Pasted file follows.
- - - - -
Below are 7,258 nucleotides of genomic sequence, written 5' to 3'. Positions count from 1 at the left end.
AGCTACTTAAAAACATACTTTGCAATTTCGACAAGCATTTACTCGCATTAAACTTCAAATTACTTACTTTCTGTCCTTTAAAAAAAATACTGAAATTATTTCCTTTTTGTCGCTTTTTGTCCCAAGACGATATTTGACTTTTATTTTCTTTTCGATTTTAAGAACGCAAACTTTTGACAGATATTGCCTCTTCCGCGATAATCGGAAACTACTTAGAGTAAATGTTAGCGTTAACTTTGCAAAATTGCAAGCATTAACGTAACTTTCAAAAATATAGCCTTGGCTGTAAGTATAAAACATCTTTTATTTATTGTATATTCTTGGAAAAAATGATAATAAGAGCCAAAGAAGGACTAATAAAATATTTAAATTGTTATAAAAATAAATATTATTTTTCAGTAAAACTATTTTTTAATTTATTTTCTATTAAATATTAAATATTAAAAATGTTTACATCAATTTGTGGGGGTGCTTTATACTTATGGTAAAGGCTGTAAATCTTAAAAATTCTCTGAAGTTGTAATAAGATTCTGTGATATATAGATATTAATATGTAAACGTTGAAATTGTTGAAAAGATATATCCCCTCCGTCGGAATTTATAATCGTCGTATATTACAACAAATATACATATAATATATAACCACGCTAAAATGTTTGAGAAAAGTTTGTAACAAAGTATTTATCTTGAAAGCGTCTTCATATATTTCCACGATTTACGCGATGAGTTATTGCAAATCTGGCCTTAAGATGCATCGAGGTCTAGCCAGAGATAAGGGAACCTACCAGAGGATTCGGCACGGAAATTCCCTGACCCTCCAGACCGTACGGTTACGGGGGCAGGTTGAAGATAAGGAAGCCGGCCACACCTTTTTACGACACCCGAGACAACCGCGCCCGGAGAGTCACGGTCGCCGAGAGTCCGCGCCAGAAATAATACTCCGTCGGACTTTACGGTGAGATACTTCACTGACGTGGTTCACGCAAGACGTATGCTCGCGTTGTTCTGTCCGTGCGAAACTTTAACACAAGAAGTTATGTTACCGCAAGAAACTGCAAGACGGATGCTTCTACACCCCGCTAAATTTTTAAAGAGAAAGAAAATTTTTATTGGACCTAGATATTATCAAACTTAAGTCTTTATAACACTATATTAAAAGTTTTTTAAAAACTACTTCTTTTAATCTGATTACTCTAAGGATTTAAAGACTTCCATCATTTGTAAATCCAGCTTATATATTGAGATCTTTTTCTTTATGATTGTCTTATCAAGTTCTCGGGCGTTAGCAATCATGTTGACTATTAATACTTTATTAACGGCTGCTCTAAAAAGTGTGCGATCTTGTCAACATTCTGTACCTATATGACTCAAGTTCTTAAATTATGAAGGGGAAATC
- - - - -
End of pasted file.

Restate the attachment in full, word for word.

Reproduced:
Below are 7,258 nucleotides of genomic sequence, written 5' to 3'. Positions count from 1 at the left end.
AGCTACTTAAAAACATACTTTGCAATTTCGACAAGCATTTACTCGCATTAAACTTCAAATTACTTACTTTCTGTCCTTTAAAAAAAATACTGAAATTATTTCCTTTTTGTCGCTTTTTGTCCCAAGACGATATTTGACTTTTATTTTCTTTTCGATTTTAAGAACGCAAACTTTTGACAGATATTGCCTCTTCCGCGATAATCGGAAACTACTTAGAGTAAATGTTAGCGTTAACTTTGCAAAATTGCAAGCATTAACGTAACTTTCAAAAATATAGCCTTGGCTGTAAGTATAAAACATCTTTTATTTATTGTATATTCTTGGAAAAAATGATAATAAGAGCCAAAGAAGGACTAATAAAATATTTAAATTGTTATAAAAATAAATATTATTTTTCAGTAAAACTATTTTTTAATTTATTTTCTATTAAATATTAAATATTAAAAATGTTTACATCAATTTGTGGGGGTGCTTTATACTTATGGTAAAGGCTGTAAATCTTAAAAATTCTCTGAAGTTGTAATAAGATTCTGTGATATATAGATATTAATATGTAAACGTTGAAATTGTTGAAAAGATATATCCCCTCCGTCGGAATTTATAATCGTCGTATATTACAACAAATATACATATAATATATAACCACGCTAAAATGTTTGAGAAAAGTTTGTAACAAAGTATTTATCTTGAAAGCGTCTTCATATATTTCCACGATTTACGCGATGAGTTATTGCAAATCTGGCCTTAAGATGCATCGAGGTCTAGCCAGAGATAAGGGAACCTACCAGAGGATTCGGCACGGAAATTCCCTGACCCTCCAGACCGTACGGTTACGGGGGCAGGTTGAAGATAAGGAAGCCGGCCACACCTTTTTACGACACCCGAGACAACCGCGCCCGGAGAGTCACGGTCGCCGAGAGTCCGCGCCAGAAATAATACTCCGTCGGACTTTACGGTGAGATACTTCACTGACGTGGTTCACGCAAGACGTATGCTCGCGTTGTTCTGTCCGTGCGAAACTTTAACACAAGAAGTTATGTTACCGCAAGAAACTGCAAGACGGATGCTTCTACACCCCGCTAAATTTTTAAAGAGAAAGAAAATTTTTATTGGACCTAGATATTATCAAACTTAAGTCTTTATAACACTATATTAAAAGTTTTTTAAAAACTACTTCTTTTAATCTGATTACTCTAAGGATTTAAAGACTTCCATCATTTGTAAATCCAGCTTATATATTGAGATCTTTTTCTTTATGATTGTCTTATCAAGTTCTCGGGCGTTAGCAATCATGTTGACTATTAATACTTTATTAACGGCTGCTCTAAAAAGTGTGCGATCTTGTCAACATTCTGTACCTATATGACTCAAGTTCTTAAATTATGAAGGGGAAATC